How are you? I hope you’re keeping well in our absence and that the weather is good for you. Here on the other side of the Thames it has slid between sunshine and heavy cloud sprinkling drizzle.
We find ourselves in gentle Muswell Hill, a long way – both in distance and in other ways – from South East London and it does feel like we are on holiday. Or perhaps, given that this is only the first stop on an itinerant tour of the city, like we are travelling.
‘Oh,’ a snarky voice erupts in the back of my head. ‘And I suppose you hope to find yourself too?’
No. I just hope to get by and to, eventually, get home.
So, Muswell Hill. Not somewhere I’ve ever been before – except to visit our hosts and, on occasions, to bypass traffic jams on the nearby A1. Indeed, unlike large swathes of London, I know very little about it beyond the fact that it was once thought to be the prettiest village on the city’s outskirts and, a long time later, was the birthplace of Ray and Dave Davies of the Kinks.
It is all very pleasant, full of red brick Victorian staunchly poised middle class housing now valued to make the eyes water. Its Broadway has all the amenities one could desire, from upper chain restaurants to independent delis, from swanky clothing brands and boutique jewellers, even a bookshop and a cinema. If one were concocting a perfect high street for those with disposable incomes, at first glance anyway, it would look somewhat like this. It is a far cry from those perfect pop dramas the Davies brothers wrote almost fifty years ago. Those songs could have been about anywhere in the suburban normality. Muswell Hill is too rich now to be completely normal. It is seeps wealth.We are staying at the generosity of my girlfriend’s cousin and her husband, while they are away. Their modernist seventies house is a far cry from the sort of property we’re used to, spreading itself out across four floors, packed full of comforts and backing straight out onto Highgate woods. It is the sort of luxury one could get used to, should one ever be able to afford it.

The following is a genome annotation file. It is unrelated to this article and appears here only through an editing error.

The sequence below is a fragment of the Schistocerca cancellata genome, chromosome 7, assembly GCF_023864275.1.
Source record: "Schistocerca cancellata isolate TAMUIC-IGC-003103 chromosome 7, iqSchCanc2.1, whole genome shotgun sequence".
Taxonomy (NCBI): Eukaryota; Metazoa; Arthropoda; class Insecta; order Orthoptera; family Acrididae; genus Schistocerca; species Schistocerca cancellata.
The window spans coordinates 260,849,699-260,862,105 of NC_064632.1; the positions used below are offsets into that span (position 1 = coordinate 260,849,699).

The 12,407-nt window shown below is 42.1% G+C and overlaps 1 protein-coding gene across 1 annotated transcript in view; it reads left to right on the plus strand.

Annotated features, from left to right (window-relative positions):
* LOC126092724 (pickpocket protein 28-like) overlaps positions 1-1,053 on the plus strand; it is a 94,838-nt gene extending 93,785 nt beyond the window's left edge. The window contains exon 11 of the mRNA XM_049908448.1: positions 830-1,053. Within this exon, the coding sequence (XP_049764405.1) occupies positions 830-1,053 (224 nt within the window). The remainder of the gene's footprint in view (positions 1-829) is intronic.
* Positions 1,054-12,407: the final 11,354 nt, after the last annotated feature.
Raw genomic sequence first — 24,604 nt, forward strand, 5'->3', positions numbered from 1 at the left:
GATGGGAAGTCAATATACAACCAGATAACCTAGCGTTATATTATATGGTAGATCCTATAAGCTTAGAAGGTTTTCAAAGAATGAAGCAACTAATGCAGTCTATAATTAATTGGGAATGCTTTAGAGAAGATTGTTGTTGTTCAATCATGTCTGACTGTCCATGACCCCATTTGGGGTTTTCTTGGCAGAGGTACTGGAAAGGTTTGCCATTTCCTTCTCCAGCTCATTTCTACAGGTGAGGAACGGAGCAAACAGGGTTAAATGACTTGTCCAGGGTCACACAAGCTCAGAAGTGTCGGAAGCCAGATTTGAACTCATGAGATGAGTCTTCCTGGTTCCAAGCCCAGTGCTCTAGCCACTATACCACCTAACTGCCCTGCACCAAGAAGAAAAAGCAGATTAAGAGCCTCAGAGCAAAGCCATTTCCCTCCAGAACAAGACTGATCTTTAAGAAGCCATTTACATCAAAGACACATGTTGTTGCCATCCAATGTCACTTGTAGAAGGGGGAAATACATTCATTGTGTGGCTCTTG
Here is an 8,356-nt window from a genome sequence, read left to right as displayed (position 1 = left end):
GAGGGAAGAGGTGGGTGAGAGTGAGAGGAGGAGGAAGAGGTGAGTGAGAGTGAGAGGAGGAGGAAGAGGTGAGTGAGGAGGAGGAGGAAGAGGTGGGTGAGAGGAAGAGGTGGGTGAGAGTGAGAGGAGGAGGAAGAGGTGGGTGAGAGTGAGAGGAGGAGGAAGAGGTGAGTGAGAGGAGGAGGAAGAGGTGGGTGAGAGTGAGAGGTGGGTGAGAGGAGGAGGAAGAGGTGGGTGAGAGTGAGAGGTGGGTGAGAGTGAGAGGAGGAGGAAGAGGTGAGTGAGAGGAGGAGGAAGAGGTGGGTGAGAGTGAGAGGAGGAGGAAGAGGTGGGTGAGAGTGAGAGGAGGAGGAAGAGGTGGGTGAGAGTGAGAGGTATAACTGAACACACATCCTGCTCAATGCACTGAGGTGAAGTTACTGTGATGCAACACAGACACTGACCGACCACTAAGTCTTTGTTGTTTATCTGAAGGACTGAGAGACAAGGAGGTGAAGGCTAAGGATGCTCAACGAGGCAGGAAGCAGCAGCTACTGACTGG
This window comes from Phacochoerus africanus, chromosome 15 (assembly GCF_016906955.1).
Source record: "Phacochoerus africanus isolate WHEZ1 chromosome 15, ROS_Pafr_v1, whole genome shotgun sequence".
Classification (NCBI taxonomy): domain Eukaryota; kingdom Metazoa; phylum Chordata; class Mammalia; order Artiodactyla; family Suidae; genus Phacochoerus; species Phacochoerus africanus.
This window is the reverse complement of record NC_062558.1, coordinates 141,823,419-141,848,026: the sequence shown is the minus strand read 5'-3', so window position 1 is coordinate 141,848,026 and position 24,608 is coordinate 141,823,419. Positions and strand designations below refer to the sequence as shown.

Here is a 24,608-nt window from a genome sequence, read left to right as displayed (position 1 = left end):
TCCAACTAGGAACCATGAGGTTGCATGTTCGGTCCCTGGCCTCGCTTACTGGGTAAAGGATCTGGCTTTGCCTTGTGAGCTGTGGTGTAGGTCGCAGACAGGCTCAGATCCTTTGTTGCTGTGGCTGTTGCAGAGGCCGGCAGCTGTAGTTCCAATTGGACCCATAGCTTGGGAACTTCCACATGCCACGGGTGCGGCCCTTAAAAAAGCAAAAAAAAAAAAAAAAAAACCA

The wood, both in the way it fills the views from the rear of the house and the canopy of green that breaks the sudden bank holiday Monday evening sunshine gives it the impression of being rural. In reality it is, smuggled in between urban belches of Archway, East Finchley, Alexandra Palace and places further north than I know the name of, but it’s possible to get lost under the dappled shade, amongst the heaving joggers and to the rhythm of the occasional cricket thunk.
We wandered around this hidden corner of countryside in the aftermath of our packing epic. I felt dusty and sweaty from three days of lugging boxes of books and records, furniture and pictures out of the flat, into a bust up van, the driver’s door of which didn’t open, and down to the storage facility. There was a welcome tranquillity to those woods, a stillness only broken by the occasional yelp of an excitable small child or a dog happily straying from its owner. The wood’s charm helped fool us that this is just a holiday and so it didn’t feel too indulgent to return for dinner and wine as the sun dipped into evening.